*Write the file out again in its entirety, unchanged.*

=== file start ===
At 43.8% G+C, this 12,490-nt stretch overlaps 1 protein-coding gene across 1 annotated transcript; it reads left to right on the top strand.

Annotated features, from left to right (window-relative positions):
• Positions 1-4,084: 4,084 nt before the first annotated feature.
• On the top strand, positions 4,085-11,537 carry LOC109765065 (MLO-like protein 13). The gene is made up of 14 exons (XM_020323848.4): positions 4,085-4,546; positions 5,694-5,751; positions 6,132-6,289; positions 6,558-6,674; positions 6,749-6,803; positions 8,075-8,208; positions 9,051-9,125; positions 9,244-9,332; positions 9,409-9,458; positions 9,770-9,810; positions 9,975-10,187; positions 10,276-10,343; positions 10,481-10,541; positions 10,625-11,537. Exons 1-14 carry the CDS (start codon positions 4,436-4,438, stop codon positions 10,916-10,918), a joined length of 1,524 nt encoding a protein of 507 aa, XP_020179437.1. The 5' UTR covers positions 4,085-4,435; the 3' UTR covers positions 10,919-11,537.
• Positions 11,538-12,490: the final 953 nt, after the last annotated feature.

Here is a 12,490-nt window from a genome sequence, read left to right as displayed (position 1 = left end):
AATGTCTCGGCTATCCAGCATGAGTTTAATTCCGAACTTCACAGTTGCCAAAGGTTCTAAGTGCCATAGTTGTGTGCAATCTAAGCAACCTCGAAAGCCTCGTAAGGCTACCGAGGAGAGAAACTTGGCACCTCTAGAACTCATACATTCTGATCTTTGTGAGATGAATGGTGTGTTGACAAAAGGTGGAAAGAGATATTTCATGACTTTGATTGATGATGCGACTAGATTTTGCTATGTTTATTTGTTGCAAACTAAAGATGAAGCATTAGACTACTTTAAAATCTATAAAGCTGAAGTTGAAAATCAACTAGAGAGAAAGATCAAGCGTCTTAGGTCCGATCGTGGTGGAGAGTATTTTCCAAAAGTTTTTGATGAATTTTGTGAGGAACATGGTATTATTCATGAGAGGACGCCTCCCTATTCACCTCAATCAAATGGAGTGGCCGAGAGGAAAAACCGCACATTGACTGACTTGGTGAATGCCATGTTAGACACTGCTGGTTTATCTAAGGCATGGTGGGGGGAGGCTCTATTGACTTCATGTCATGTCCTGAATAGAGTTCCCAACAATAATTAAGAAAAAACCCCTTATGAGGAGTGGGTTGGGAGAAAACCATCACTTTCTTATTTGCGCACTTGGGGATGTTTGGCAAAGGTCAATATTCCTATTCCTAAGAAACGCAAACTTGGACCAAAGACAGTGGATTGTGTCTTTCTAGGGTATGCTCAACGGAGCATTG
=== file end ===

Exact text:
At 43.8% G+C, this 12,490-nt stretch overlaps 1 protein-coding gene across 1 annotated transcript; it reads left to right on the top strand.

Annotated features, from left to right (window-relative positions):
• Positions 1-4,084: 4,084 nt before the first annotated feature.
• On the top strand, positions 4,085-11,537 carry LOC109765065 (MLO-like protein 13). The gene is made up of 14 exons (XM_020323848.4): positions 4,085-4,546; positions 5,694-5,751; positions 6,132-6,289; positions 6,558-6,674; positions 6,749-6,803; positions 8,075-8,208; positions 9,051-9,125; positions 9,244-9,332; positions 9,409-9,458; positions 9,770-9,810; positions 9,975-10,187; positions 10,276-10,343; positions 10,481-10,541; positions 10,625-11,537. Exons 1-14 carry the CDS (start codon positions 4,436-4,438, stop codon positions 10,916-10,918), a joined length of 1,524 nt encoding a protein of 507 aa, XP_020179437.1. The 5' UTR covers positions 4,085-4,435; the 3' UTR covers positions 10,919-11,537.
• Positions 11,538-12,490: the final 953 nt, after the last annotated feature.

Here is a 12,490-nt window from a genome sequence, read left to right as displayed (position 1 = left end):
AATGTCTCGGCTATCCAGCATGAGTTTAATTCCGAACTTCACAGTTGCCAAAGGTTCTAAGTGCCATAGTTGTGTGCAATCTAAGCAACCTCGAAAGCCTCGTAAGGCTACCGAGGAGAGAAACTTGGCACCTCTAGAACTCATACATTCTGATCTTTGTGAGATGAATGGTGTGTTGACAAAAGGTGGAAAGAGATATTTCATGACTTTGATTGATGATGCGACTAGATTTTGCTATGTTTATTTGTTGCAAACTAAAGATGAAGCATTAGACTACTTTAAAATCTATAAAGCTGAAGTTGAAAATCAACTAGAGAGAAAGATCAAGCGTCTTAGGTCCGATCGTGGTGGAGAGTATTTTCCAAAAGTTTTTGATGAATTTTGTGAGGAACATGGTATTATTCATGAGAGGACGCCTCCCTATTCACCTCAATCAAATGGAGTGGCCGAGAGGAAAAACCGCACATTGACTGACTTGGTGAATGCCATGTTAGACACTGCTGGTTTATCTAAGGCATGGTGGGGGGAGGCTCTATTGACTTCATGTCATGTCCTGAATAGAGTTCCCAACAATAATTAAGAAAAAACCCCTTATGAGGAGTGGGTTGGGAGAAAACCATCACTTTCTTATTTGCGCACTTGGGGATGTTTGGCAAAGGTCAATATTCCTATTCCTAAGAAACGCAAACTTGGACCAAAGACAGTGGATTGTGTCTTTCTAGGGTATGCTCAACGGAGCATTG